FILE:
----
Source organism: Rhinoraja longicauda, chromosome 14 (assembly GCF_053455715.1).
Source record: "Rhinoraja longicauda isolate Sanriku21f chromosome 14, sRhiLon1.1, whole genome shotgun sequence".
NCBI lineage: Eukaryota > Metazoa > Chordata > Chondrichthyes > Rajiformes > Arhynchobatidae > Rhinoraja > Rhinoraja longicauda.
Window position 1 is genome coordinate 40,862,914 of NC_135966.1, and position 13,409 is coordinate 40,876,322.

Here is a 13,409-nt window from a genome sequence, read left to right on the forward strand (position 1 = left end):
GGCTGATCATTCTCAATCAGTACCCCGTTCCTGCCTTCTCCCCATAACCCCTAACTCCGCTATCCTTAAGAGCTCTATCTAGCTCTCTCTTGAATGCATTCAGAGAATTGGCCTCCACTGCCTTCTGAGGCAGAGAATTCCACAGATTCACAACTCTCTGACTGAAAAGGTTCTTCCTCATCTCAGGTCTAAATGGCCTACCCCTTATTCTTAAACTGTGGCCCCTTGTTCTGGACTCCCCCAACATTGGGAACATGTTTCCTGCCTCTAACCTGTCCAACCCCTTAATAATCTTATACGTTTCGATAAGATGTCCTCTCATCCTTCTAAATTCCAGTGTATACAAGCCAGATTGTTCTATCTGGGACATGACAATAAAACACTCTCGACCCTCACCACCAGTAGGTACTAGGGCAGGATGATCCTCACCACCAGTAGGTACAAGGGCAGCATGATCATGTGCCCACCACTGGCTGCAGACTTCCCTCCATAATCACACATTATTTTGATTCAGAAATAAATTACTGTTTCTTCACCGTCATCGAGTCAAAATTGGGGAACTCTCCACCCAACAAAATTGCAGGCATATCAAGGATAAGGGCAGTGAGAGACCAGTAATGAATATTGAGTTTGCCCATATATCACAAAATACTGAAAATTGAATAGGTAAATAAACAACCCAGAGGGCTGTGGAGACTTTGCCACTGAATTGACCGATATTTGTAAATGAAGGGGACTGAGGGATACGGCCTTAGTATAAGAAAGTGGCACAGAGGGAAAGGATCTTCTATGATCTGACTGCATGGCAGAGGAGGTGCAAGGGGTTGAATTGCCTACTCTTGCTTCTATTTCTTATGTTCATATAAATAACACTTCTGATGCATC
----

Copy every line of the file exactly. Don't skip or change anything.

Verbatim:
Source organism: Rhinoraja longicauda, chromosome 14 (assembly GCF_053455715.1).
Source record: "Rhinoraja longicauda isolate Sanriku21f chromosome 14, sRhiLon1.1, whole genome shotgun sequence".
NCBI lineage: Eukaryota > Metazoa > Chordata > Chondrichthyes > Rajiformes > Arhynchobatidae > Rhinoraja > Rhinoraja longicauda.
Window position 1 is genome coordinate 40,862,914 of NC_135966.1, and position 13,409 is coordinate 40,876,322.

Here is a 13,409-nt window from a genome sequence, read left to right on the forward strand (position 1 = left end):
GGCTGATCATTCTCAATCAGTACCCCGTTCCTGCCTTCTCCCCATAACCCCTAACTCCGCTATCCTTAAGAGCTCTATCTAGCTCTCTCTTGAATGCATTCAGAGAATTGGCCTCCACTGCCTTCTGAGGCAGAGAATTCCACAGATTCACAACTCTCTGACTGAAAAGGTTCTTCCTCATCTCAGGTCTAAATGGCCTACCCCTTATTCTTAAACTGTGGCCCCTTGTTCTGGACTCCCCCAACATTGGGAACATGTTTCCTGCCTCTAACCTGTCCAACCCCTTAATAATCTTATACGTTTCGATAAGATGTCCTCTCATCCTTCTAAATTCCAGTGTATACAAGCCAGATTGTTCTATCTGGGACATGACAATAAAACACTCTCGACCCTCACCACCAGTAGGTACTAGGGCAGGATGATCCTCACCACCAGTAGGTACAAGGGCAGCATGATCATGTGCCCACCACTGGCTGCAGACTTCCCTCCATAATCACACATTATTTTGATTCAGAAATAAATTACTGTTTCTTCACCGTCATCGAGTCAAAATTGGGGAACTCTCCACCCAACAAAATTGCAGGCATATCAAGGATAAGGGCAGTGAGAGACCAGTAATGAATATTGAGTTTGCCCATATATCACAAAATACTGAAAATTGAATAGGTAAATAAACAACCCAGAGGGCTGTGGAGACTTTGCCACTGAATTGACCGATATTTGTAAATGAAGGGGACTGAGGGATACGGCCTTAGTATAAGAAAGTGGCACAGAGGGAAAGGATCTTCTATGATCTGACTGCATGGCAGAGGAGGTGCAAGGGGTTGAATTGCCTACTCTTGCTTCTATTTCTTATGTTCATATAAATAACACTTCTGATGCATC